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Clear Blue Skies in the Heaviest Fog

Originally published in LLL US Western Division’s Connections #71, May/June 1997

“She was like clear blue skies in the heaviest fog . . .”
—E. Annie Proulx, praising her editor in the acknowledgments from her Pulitzer Prize-winning novel, The Shipping News

Nova Scotia is famous for its fog. Like many coastal areas in Atlantic Canada, as warmer air spreads over the ocean and the frigid landscape, clouds of wet, gray mist settle along the shore. From my kitchen this time of year I can see Birches Park swathed in ghostlike veils, making the hill on Portland Street disappear and the regal copses of birch trees fade into last year’s summer memory.

Where did all the familiar landmarks go? Is that a shrub or a dog? Is that a man or a lamppost? Fog has a way of quieting and disorienting. It’s lovely in a landscape. It has no business in writing.

Clarity is important in La Leche League publications. Leaders don’t have the time to decipher the publications they read for the information and ideas they need. Extra verbiage, long anecdotes, and too many examples can make the message more difficult.

An article might be “foggy” if you need to read and reread the same passage several times to understand what it’s saying. I recognize fog in my own writing when I have trouble connecting the points I’m trying to make. Paring words, deleting repetitive sentence, condensing several sentences or paragraphs into one, and rearranging introductions and conclusions can all burn off the verbal mist.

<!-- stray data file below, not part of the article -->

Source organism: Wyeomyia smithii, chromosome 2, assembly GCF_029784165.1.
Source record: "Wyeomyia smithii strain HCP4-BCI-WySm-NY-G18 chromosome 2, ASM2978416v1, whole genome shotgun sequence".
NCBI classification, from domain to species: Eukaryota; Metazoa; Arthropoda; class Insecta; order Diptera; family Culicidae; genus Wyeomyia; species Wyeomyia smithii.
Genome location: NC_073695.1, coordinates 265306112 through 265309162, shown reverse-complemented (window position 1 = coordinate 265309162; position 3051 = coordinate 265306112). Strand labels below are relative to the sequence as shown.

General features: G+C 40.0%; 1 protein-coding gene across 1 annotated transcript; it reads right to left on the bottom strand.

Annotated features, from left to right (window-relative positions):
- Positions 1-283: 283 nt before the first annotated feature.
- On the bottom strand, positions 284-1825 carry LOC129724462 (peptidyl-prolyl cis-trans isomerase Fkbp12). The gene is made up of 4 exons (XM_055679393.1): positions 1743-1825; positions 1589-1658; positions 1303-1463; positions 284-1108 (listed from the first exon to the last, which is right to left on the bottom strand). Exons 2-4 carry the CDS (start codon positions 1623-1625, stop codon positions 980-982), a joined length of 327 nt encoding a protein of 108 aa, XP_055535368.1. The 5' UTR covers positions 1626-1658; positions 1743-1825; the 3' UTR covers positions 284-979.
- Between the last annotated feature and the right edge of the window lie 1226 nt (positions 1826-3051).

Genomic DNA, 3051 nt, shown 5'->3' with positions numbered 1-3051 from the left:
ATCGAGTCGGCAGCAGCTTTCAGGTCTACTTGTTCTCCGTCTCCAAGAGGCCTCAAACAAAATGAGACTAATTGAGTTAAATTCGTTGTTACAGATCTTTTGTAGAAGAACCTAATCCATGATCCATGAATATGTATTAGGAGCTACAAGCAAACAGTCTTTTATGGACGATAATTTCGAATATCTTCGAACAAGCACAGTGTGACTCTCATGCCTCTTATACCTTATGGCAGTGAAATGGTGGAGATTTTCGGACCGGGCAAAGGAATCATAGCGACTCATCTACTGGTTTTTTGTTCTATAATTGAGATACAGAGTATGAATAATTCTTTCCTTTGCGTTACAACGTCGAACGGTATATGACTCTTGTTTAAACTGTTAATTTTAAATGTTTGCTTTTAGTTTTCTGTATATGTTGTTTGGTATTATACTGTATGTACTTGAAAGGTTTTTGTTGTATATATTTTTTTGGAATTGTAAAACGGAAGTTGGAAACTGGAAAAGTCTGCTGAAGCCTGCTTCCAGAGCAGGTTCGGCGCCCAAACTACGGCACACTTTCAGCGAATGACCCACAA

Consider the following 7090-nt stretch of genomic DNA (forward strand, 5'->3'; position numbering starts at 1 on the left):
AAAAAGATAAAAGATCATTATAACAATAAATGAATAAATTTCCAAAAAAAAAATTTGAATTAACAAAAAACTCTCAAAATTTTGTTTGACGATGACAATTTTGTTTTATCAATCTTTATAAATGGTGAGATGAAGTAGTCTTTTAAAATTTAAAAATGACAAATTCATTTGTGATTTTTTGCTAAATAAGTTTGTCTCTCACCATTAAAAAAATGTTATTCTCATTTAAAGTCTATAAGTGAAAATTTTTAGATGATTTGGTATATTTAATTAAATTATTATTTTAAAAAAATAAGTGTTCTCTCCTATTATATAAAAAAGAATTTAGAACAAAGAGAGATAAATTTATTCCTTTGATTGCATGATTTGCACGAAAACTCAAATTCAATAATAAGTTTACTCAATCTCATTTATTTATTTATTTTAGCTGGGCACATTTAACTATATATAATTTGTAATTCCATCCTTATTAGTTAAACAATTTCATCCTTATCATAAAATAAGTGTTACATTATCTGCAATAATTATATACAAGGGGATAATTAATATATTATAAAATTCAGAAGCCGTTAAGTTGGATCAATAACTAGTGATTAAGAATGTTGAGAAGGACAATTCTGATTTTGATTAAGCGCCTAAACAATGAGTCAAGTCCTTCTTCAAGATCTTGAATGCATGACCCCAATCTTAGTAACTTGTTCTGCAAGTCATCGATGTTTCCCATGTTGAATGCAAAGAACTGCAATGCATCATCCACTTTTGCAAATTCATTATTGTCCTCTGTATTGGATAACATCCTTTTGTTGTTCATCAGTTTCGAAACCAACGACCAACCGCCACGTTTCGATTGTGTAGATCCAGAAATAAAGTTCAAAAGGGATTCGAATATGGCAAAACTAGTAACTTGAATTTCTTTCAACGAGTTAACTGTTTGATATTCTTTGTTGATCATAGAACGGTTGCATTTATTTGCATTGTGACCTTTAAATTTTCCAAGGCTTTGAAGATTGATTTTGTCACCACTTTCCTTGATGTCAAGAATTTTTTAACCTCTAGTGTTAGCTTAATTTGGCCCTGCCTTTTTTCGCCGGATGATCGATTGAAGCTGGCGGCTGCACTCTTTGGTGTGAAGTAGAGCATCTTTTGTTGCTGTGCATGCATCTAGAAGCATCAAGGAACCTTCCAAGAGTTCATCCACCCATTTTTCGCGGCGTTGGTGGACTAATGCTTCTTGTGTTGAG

Editing for clarity clears away the fog. The original intent, the regional flavor, and the author’s voice are left intact. When the fog lifts around here, you see what was really there all along. The hill on Portland Street, the birch trees, and the little pine tree I planted are still there. Each article becomes a part of LLL literature that will be read by Leaders we may never meet far into the future. Our messages to them need to be clear.

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